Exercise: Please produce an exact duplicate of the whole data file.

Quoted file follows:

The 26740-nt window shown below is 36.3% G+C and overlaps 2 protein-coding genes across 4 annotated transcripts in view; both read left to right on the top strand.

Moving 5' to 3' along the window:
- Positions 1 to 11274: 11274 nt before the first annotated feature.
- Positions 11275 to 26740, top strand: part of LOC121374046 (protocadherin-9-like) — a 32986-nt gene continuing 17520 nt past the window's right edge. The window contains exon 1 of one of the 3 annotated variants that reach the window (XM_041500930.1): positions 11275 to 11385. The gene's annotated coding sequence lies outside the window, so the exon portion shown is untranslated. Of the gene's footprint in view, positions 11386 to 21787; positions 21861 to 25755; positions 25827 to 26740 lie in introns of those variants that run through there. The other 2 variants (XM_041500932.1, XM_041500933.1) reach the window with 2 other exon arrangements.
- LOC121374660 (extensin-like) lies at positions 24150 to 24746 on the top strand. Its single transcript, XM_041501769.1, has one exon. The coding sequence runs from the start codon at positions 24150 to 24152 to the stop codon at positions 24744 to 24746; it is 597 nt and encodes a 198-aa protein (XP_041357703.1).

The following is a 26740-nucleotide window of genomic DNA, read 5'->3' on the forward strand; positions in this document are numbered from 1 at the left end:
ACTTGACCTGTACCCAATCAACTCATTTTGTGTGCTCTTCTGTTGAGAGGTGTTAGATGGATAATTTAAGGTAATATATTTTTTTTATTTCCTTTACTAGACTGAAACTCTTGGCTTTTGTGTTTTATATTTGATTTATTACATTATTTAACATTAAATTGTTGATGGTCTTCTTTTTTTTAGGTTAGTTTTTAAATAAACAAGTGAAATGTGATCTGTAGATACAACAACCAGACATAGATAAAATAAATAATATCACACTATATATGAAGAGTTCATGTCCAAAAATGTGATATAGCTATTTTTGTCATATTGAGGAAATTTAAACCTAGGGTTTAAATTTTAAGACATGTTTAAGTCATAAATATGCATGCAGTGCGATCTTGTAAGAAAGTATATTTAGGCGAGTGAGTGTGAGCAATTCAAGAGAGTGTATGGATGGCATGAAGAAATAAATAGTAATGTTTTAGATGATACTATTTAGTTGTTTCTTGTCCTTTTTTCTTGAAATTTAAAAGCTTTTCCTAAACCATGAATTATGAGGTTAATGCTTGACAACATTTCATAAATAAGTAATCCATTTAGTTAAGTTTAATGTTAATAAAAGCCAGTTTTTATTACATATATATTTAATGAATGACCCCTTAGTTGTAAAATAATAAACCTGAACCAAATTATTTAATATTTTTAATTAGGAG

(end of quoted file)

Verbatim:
The 26740-nt window shown below is 36.3% G+C and overlaps 2 protein-coding genes across 4 annotated transcripts in view; both read left to right on the top strand.

Moving 5' to 3' along the window:
- Positions 1 to 11274: 11274 nt before the first annotated feature.
- Positions 11275 to 26740, top strand: part of LOC121374046 (protocadherin-9-like) — a 32986-nt gene continuing 17520 nt past the window's right edge. The window contains exon 1 of one of the 3 annotated variants that reach the window (XM_041500930.1): positions 11275 to 11385. The gene's annotated coding sequence lies outside the window, so the exon portion shown is untranslated. Of the gene's footprint in view, positions 11386 to 21787; positions 21861 to 25755; positions 25827 to 26740 lie in introns of those variants that run through there. The other 2 variants (XM_041500932.1, XM_041500933.1) reach the window with 2 other exon arrangements.
- LOC121374660 (extensin-like) lies at positions 24150 to 24746 on the top strand. Its single transcript, XM_041501769.1, has one exon. The coding sequence runs from the start codon at positions 24150 to 24152 to the stop codon at positions 24744 to 24746; it is 597 nt and encodes a 198-aa protein (XP_041357703.1).

The following is a 26740-nucleotide window of genomic DNA, read 5'->3' on the forward strand; positions in this document are numbered from 1 at the left end:
ACTTGACCTGTACCCAATCAACTCATTTTGTGTGCTCTTCTGTTGAGAGGTGTTAGATGGATAATTTAAGGTAATATATTTTTTTTATTTCCTTTACTAGACTGAAACTCTTGGCTTTTGTGTTTTATATTTGATTTATTACATTATTTAACATTAAATTGTTGATGGTCTTCTTTTTTTTAGGTTAGTTTTTAAATAAACAAGTGAAATGTGATCTGTAGATACAACAACCAGACATAGATAAAATAAATAATATCACACTATATATGAAGAGTTCATGTCCAAAAATGTGATATAGCTATTTTTGTCATATTGAGGAAATTTAAACCTAGGGTTTAAATTTTAAGACATGTTTAAGTCATAAATATGCATGCAGTGCGATCTTGTAAGAAAGTATATTTAGGCGAGTGAGTGTGAGCAATTCAAGAGAGTGTATGGATGGCATGAAGAAATAAATAGTAATGTTTTAGATGATACTATTTAGTTGTTTCTTGTCCTTTTTTCTTGAAATTTAAAAGCTTTTCCTAAACCATGAATTATGAGGTTAATGCTTGACAACATTTCATAAATAAGTAATCCATTTAGTTAAGTTTAATGTTAATAAAAGCCAGTTTTTATTACATATATATTTAATGAATGACCCCTTAGTTGTAAAATAATAAACCTGAACCAAATTATTTAATATTTTTAATTAGGAG